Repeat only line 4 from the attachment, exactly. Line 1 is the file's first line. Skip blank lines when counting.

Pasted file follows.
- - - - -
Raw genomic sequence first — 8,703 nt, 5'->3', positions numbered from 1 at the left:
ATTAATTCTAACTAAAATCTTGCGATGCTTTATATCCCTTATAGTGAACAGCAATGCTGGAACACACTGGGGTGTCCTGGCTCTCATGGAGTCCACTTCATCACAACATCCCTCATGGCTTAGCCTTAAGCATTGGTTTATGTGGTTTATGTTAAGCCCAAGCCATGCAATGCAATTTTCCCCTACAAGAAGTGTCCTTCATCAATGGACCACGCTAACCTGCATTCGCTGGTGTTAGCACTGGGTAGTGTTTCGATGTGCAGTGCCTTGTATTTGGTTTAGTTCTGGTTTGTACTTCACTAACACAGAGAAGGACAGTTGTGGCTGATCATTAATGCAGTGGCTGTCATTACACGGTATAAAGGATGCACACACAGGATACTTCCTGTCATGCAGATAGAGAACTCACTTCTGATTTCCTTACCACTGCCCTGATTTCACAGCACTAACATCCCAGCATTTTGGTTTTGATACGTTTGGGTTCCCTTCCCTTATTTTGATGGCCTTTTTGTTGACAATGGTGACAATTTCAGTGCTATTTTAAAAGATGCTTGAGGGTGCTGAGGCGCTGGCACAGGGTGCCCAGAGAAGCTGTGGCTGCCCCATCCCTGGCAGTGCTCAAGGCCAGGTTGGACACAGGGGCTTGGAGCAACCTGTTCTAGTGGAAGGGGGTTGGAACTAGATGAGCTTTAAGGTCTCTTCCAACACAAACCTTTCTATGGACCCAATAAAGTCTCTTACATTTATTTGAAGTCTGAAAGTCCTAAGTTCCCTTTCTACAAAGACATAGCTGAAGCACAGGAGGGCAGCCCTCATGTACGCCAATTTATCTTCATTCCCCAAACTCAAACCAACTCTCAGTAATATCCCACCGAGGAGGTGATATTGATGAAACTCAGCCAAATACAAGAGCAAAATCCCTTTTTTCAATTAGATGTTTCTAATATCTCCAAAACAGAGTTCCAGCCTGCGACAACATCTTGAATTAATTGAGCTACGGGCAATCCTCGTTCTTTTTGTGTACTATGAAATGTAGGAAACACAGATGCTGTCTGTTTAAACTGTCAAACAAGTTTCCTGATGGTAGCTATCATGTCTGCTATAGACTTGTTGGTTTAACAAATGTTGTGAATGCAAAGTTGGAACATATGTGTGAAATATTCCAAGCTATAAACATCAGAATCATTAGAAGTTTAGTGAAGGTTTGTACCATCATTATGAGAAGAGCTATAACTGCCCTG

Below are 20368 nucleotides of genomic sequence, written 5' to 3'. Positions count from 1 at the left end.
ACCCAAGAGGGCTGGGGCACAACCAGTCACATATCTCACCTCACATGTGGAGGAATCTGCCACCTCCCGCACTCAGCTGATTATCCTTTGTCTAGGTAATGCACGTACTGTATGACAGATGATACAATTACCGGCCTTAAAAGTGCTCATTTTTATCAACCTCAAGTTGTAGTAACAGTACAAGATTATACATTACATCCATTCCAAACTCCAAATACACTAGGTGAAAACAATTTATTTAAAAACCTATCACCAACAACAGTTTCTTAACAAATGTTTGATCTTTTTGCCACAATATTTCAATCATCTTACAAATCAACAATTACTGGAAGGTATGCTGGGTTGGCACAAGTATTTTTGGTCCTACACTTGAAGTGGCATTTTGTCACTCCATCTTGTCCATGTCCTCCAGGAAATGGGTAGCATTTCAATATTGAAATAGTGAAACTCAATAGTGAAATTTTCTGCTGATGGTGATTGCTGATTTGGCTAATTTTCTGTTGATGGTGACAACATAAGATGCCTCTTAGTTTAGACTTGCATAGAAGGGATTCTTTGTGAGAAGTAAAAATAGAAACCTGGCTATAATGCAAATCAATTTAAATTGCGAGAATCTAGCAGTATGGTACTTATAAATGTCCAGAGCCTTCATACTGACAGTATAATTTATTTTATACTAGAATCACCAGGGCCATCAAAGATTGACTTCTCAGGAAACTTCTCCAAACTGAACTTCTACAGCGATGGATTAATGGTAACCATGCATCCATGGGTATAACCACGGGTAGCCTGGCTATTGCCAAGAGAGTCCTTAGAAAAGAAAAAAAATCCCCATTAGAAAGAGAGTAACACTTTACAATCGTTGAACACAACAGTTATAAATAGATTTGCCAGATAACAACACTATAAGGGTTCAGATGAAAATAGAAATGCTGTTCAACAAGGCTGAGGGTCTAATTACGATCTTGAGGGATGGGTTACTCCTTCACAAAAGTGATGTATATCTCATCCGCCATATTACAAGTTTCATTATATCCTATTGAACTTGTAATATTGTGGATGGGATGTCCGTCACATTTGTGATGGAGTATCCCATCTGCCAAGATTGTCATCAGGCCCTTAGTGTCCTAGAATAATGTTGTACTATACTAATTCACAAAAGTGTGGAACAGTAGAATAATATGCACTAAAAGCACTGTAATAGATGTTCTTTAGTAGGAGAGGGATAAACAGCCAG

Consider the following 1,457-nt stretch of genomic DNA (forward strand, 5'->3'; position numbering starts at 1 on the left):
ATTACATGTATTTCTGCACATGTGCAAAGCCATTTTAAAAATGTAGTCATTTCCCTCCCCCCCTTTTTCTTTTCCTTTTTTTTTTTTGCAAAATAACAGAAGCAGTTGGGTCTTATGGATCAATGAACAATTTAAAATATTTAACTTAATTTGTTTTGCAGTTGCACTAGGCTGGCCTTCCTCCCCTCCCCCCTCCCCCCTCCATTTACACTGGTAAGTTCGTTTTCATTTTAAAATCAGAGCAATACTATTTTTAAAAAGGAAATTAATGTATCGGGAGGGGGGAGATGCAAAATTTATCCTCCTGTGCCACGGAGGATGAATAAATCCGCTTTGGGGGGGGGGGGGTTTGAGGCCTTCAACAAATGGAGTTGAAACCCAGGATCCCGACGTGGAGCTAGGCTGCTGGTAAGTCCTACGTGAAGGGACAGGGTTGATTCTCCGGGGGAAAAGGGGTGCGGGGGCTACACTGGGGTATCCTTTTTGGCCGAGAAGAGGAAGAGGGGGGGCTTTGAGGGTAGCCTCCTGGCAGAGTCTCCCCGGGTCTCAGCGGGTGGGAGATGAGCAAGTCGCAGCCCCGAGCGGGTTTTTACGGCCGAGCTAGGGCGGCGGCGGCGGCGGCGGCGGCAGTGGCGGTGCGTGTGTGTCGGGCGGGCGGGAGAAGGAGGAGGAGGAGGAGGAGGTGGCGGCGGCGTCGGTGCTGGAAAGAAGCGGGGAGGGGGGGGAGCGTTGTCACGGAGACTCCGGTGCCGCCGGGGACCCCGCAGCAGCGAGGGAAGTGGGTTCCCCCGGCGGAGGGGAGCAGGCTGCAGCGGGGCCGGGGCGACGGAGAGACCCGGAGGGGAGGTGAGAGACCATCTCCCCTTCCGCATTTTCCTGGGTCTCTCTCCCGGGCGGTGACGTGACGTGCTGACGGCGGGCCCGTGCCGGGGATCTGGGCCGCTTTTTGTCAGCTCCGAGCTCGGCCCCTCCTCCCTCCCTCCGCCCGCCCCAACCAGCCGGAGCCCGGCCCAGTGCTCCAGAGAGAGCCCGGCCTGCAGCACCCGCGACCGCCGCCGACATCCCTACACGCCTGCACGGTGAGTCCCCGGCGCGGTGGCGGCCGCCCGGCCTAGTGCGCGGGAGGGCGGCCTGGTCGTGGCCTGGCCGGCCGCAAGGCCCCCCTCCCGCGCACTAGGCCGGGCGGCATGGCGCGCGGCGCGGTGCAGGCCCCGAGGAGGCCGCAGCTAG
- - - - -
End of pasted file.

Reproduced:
ACCCAAGAGGGCTGGGGCACAACCAGTCACATATCTCACCTCACATGTGGAGGAATCTGCCACCTCCCGCACTCAGCTGATTATCCTTTGTCTAGGTAATGCACGTACTGTATGACAGATGATACAATTACCGGCCTTAAAAGTGCTCATTTTTATCAACCTCAAGTTGTAGTAACAGTACAAGATTATACATTACATCCATTCCAAACTCCAAATACACTAGGTGAAAACAATTTATTTAAAAACCTATCACCAACAACAGTTTCTTAACAAATGTTTGATCTTTTTGCCACAATATTTCAATCATCTTACAAATCAACAATTACTGGAAGGTATGCTGGGTTGGCACAAGTATTTTTGGTCCTACACTTGAAGTGGCATTTTGTCACTCCATCTTGTCCATGTCCTCCAGGAAATGGGTAGCATTTCAATATTGAAATAGTGAAACTCAATAGTGAAATTTTCTGCTGATGGTGATTGCTGATTTGGCTAATTTTCTGTTGATGGTGACAACATAAGATGCCTCTTAGTTTAGACTTGCATAGAAGGGATTCTTTGTGAGAAGTAAAAATAGAAACCTGGCTATAATGCAAATCAATTTAAATTGCGAGAATCTAGCAGTATGGTACTTATAAATGTCCAGAGCCTTCATACTGACAGTATAATTTATTTTATACTAGAATCACCAGGGCCATCAAAGATTGACTTCTCAGGAAACTTCTCCAAACTGAACTTCTACAGCGATGGATTAATGGTAACCATGCATCCATGGGTATAACCACGGGTAGCCTGGCTATTGCCAAGAGAGTCCTTAGAAAAGAAAAAAAATCCCCATTAGAAAGAGAGTAACACTTTACAATCGTTGAACACAACAGTTATAAATAGATTTGCCAGATAACAACACTATAAGGGTTCAGATGAAAATAGAAATGCTGTTCAACAAGGCTGAGGGTCTAATTACGATCTTGAGGGATGGGTTACTCCTTCACAAAAGTGATGTATATCTCATCCGCCATATTACAAGTTTCATTATATCCTATTGAACTTGTAATATTGTGGATGGGATGTCCGTCACATTTGTGATGGAGTATCCCATCTGCCAAGATTGTCATCAGGCCCTTAGTGTCCTAGAATAATGTTGTACTATACTAATTCACAAAAGTGTGGAACAGTAGAATAATATGCACTAAAAGCACTGTAATAGATGTTCTTTAGTAGGAGAGGGATAAACAGCCAG